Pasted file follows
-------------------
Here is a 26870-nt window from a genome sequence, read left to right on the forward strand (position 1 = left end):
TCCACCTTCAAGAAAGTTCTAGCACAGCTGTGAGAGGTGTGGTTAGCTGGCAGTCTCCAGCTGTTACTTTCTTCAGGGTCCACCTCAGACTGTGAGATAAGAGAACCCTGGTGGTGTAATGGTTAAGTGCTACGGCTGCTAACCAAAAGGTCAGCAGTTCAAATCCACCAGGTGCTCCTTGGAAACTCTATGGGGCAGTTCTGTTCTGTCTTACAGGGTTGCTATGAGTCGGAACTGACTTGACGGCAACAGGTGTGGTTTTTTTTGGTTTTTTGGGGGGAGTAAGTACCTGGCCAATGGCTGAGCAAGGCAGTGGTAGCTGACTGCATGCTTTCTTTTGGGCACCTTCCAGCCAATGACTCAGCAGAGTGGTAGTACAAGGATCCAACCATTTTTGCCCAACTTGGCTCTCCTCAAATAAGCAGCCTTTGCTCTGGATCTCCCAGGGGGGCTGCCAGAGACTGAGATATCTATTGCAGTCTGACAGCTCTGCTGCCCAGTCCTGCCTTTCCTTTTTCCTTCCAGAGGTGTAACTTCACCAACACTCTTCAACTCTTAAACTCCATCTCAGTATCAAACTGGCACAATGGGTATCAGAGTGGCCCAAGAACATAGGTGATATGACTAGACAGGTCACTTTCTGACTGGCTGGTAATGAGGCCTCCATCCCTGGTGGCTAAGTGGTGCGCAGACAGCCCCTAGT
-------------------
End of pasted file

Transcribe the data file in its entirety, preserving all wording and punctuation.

Here is a 26870-nt window from a genome sequence, read left to right on the forward strand (position 1 = left end):
TCCACCTTCAAGAAAGTTCTAGCACAGCTGTGAGAGGTGTGGTTAGCTGGCAGTCTCCAGCTGTTACTTTCTTCAGGGTCCACCTCAGACTGTGAGATAAGAGAACCCTGGTGGTGTAATGGTTAAGTGCTACGGCTGCTAACCAAAAGGTCAGCAGTTCAAATCCACCAGGTGCTCCTTGGAAACTCTATGGGGCAGTTCTGTTCTGTCTTACAGGGTTGCTATGAGTCGGAACTGACTTGACGGCAACAGGTGTGGTTTTTTTTGGTTTTTTGGGGGGAGTAAGTACCTGGCCAATGGCTGAGCAAGGCAGTGGTAGCTGACTGCATGCTTTCTTTTGGGCACCTTCCAGCCAATGACTCAGCAGAGTGGTAGTACAAGGATCCAACCATTTTTGCCCAACTTGGCTCTCCTCAAATAAGCAGCCTTTGCTCTGGATCTCCCAGGGGGGCTGCCAGAGACTGAGATATCTATTGCAGTCTGACAGCTCTGCTGCCCAGTCCTGCCTTTCCTTTTTCCTTCCAGAGGTGTAACTTCACCAACACTCTTCAACTCTTAAACTCCATCTCAGTATCAAACTGGCACAATGGGTATCAGAGTGGCCCAAGAACATAGGTGATATGACTAGACAGGTCACTTTCTGACTGGCTGGTAATGAGGCCTCCATCCCTGGTGGCTAAGTGGTGCGCAGACAGCCCCTAGT